Currently, the only way out of this misery is to rely on centralised ledgers owned by the central bank or use distributed ledgers with only commercial banks permitted as nodes after they have done a proper KYC on their clients. For emerging markets with millions of unbanked people, a distributed ledger technology is probably not feasible anyway due to the required infrastructure. so, in these countries, one would expect a CBDC to be based on one central ledger held by the central bank. But that still means that the central bank can see your identity. The Chinese efforts in developing a CBDC go down this route by allowing every user of the CBDC to control who can see their identity. This way, users of CBDC can remain anonymous with the exception of one counterparty: The People’s Bank of China will always know who each user is. This is necessary to run the ledger but of course, it potentially could prove to be a weak point if a central bank is not independent of the government and may be forced by governments to hand over identifying information about CBDC ownership.
Meanwhile, the ECB has experimented with ‘anonymity vouchers’ that allow users of CBDC to transfer ownership of a limited amount of currency over a limited amount of time without their identity being known to counterparties or the central bank. But the problem here is still that the vouchers themselves have to be monitored and audited, which opens up the possibility to identify the users of these vouchers.
Method of exchange vs. unit of accounting
By now you have probably thrown your hands into the air about the difficulties of CBDC and their prospects of replacing physical cash. But let me throw one more obstacle at you. Physical cash is a natural unit of accounting in a way that most electronic cash is not. If you go to PayPal, for example, and you deposit money on your account, it becomes part of PayPal’s balance sheet. This is fine most of the time, but as I have discussed here, it can become a massive problem if PayPal becomes illiquid or bankrupt. Then, your money becomes part of the insolvency proceedings and you become an unsecured creditor of PayPal. This is not the case with physical cash or central bank-issued electronic money. That stuff has to stay around even if the payment provider goes under. One natural way to roll out a CBDC is for the central bank to issue the currency to commercial banks just like they do at the moment with traditional money (both physical and electronic). These commercial banks then distribute the money through loans, etc. Because of the fractional reserve system, the amount of money distributed across the economy is a multiple of the actual central bank money created in the first place. Because CBDC would be a replacement for physical cash, we have to assume that to roll out the CBDC, the commercial banks would be the distributors. Then, either these commercial banks or third-party firms would develop technologies like payment systems and electronic wallets to enable people to use CBDC as a method of exchange.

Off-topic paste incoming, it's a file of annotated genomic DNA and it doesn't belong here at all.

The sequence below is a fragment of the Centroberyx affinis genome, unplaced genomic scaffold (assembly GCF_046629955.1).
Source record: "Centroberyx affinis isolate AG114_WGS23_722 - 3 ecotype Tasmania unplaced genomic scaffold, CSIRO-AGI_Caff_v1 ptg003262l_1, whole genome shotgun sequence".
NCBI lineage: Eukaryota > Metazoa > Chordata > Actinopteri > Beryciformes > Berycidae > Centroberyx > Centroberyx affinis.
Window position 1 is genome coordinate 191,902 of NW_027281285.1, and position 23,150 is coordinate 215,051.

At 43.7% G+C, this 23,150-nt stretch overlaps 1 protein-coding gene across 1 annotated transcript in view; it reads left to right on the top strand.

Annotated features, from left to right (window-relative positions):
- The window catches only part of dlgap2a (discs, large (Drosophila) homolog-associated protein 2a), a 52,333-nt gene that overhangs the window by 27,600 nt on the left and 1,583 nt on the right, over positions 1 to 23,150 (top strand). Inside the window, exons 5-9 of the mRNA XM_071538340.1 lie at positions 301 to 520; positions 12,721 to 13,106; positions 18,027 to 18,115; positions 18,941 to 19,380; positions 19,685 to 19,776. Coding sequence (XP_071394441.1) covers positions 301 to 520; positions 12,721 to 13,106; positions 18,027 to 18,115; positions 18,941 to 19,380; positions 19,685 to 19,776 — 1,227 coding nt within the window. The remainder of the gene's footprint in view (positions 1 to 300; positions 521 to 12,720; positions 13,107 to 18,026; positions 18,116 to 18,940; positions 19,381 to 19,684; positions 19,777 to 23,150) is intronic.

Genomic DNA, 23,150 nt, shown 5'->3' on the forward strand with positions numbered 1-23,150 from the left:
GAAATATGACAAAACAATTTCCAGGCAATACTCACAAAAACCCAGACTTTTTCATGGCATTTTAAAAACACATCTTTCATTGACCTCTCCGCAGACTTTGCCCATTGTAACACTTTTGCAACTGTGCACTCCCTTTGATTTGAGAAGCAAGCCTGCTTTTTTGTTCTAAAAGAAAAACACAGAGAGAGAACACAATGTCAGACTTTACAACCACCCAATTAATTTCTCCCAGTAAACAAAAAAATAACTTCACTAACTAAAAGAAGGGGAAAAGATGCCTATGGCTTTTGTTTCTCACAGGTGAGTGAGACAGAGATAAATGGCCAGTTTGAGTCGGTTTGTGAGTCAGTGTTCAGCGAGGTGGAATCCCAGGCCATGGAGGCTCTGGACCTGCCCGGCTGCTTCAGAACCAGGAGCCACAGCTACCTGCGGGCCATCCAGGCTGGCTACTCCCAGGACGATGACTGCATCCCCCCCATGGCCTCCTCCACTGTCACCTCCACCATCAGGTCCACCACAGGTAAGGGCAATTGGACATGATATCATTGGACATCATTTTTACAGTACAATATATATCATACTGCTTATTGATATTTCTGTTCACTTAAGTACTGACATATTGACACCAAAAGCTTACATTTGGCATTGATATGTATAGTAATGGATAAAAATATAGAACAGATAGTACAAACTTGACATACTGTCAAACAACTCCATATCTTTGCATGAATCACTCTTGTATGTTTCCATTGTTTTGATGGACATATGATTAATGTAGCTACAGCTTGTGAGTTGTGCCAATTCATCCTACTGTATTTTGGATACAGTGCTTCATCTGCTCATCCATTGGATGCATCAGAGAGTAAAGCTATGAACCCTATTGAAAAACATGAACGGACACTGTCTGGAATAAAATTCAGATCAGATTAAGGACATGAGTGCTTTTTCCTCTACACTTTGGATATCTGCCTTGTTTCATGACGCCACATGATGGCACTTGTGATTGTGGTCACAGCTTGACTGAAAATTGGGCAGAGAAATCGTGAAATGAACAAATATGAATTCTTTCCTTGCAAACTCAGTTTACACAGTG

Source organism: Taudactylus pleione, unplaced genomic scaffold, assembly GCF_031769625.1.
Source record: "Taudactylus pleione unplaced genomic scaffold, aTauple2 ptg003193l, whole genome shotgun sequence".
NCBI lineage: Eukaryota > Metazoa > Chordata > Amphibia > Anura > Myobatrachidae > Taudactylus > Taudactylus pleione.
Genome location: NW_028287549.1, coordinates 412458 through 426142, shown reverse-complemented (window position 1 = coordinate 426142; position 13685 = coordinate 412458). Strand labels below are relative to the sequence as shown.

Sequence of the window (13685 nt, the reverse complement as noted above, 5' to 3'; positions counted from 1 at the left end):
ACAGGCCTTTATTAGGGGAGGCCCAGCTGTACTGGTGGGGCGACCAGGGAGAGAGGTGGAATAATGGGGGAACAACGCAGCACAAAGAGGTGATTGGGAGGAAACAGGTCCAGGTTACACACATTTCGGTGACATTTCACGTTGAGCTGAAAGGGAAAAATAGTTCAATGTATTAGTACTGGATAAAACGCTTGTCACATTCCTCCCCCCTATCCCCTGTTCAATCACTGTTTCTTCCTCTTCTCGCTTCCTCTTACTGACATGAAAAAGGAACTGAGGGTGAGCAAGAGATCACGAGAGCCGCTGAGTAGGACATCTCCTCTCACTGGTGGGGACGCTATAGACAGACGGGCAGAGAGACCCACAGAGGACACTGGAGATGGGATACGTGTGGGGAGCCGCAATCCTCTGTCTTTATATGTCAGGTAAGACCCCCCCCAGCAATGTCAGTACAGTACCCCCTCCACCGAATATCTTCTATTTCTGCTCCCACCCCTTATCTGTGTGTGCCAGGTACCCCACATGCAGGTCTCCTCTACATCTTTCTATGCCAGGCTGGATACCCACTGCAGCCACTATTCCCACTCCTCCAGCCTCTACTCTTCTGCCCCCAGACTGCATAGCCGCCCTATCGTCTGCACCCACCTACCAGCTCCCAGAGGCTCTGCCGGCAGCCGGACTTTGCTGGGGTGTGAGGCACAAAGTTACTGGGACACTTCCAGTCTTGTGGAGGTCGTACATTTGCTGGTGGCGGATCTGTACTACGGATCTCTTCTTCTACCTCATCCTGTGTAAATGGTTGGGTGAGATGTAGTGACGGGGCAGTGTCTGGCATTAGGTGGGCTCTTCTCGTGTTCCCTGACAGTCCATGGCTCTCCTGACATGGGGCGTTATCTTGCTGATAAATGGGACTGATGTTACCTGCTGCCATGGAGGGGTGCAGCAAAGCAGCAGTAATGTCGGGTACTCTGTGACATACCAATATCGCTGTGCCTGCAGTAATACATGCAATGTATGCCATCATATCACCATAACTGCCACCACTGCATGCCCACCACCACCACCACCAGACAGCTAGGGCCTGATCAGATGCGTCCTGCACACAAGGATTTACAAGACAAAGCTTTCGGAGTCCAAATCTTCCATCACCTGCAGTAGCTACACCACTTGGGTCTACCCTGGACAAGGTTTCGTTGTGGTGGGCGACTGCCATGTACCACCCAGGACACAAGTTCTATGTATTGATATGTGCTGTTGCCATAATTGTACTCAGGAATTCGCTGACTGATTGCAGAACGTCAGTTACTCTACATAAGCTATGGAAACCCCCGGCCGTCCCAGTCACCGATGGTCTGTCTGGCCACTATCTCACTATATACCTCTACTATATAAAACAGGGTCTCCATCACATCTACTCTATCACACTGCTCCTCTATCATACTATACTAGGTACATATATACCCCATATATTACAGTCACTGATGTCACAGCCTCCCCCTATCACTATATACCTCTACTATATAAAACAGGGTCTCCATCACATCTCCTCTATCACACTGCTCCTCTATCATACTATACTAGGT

But these third-party firms that develop payment systems and electronic wallets can (and will) go bankrupt. And the CBDC has to be still in place after these companies have gone bankrupt. In fact, there has to be an easy mechanism to transfer CBDC from an insolvent payment provider to a solvent one in order to keep the financial system stable and avoid a run on banks.
But to do this, every payment provider needs to have separate accounts for its electronic cash and payments and for the CBDC so that it is straightforward to identify the CBDC if needed. That also means that every payment provider needs to know who owns which CBDC at any given point in time. Et voila, we are back to the privacy issue because now, all of a sudden, every CBDC coin has to be at least linked to a private key and ultimately an owner and that reduces privacy and makes it inferior to physical cash. I can already hear the cryptocurrency fans shouting at me that private keys for a token are anonymous, but these keys are either held in e-wallets or in accounts on crypto exchanges. Next week, I will talk about the security risks associated with these storage systems and why they may not be as anonymous as many people think.
If all of this feels like we are going in circles it’s because we are. The latest thinking is that CBDC will be less private than physical cash and that with the ownership of a CBDC coin will come an anonymised identifier of current ownership. This way, it is possible to track who owns the coins without identifying the person by name. Only once the person demands access to the CBDC can he or she show the identifier and proof of ownership. Nevertheless, the translation mechanism between the anonymous identifier and the name of the owner can be hacked and provides another security risk. But this is where we stop this week in order to pick it up next week to discuss the myriads of IT security issues with CBDC.